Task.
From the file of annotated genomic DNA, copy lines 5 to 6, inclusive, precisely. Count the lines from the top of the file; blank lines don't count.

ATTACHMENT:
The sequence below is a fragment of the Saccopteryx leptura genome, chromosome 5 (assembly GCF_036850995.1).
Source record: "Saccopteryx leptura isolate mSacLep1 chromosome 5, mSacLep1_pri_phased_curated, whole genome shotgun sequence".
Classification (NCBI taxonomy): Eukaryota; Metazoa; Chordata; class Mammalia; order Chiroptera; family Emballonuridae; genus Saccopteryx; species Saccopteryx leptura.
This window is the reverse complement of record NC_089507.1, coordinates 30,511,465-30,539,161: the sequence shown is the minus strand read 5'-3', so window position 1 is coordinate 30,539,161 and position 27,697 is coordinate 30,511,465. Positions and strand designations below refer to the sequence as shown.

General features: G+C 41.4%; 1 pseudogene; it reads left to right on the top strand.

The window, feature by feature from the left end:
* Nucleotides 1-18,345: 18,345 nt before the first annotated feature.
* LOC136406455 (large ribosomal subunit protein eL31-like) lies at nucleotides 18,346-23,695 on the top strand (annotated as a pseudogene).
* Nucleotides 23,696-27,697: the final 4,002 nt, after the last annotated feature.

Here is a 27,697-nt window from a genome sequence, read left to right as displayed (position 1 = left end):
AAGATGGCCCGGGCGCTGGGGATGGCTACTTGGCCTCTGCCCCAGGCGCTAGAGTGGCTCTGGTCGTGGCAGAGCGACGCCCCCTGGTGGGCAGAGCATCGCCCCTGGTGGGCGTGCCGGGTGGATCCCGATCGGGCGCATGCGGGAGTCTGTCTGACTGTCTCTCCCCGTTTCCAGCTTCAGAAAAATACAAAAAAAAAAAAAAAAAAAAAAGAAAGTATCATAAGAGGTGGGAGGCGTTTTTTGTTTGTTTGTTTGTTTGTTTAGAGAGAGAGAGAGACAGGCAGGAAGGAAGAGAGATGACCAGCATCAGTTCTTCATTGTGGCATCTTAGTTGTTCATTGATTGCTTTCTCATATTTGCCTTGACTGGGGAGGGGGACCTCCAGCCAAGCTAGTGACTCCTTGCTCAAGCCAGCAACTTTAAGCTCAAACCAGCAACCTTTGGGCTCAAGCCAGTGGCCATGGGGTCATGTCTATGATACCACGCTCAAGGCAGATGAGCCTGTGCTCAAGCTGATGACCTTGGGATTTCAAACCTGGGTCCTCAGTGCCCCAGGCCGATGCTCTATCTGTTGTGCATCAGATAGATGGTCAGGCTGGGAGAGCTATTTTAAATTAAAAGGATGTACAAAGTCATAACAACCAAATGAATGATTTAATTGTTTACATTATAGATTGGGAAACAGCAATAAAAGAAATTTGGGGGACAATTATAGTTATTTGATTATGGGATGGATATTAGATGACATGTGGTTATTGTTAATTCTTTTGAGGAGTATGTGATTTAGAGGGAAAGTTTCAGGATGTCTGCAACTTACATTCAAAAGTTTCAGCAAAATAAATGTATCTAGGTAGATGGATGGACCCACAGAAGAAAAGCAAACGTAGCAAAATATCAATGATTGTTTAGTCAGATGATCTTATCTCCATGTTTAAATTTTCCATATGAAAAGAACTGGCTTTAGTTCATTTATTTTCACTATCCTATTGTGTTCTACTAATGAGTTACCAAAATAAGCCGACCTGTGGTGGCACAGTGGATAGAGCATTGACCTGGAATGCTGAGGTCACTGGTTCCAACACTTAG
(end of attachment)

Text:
General features: G+C 41.4%; 1 pseudogene; it reads left to right on the top strand.

The window, feature by feature from the left end: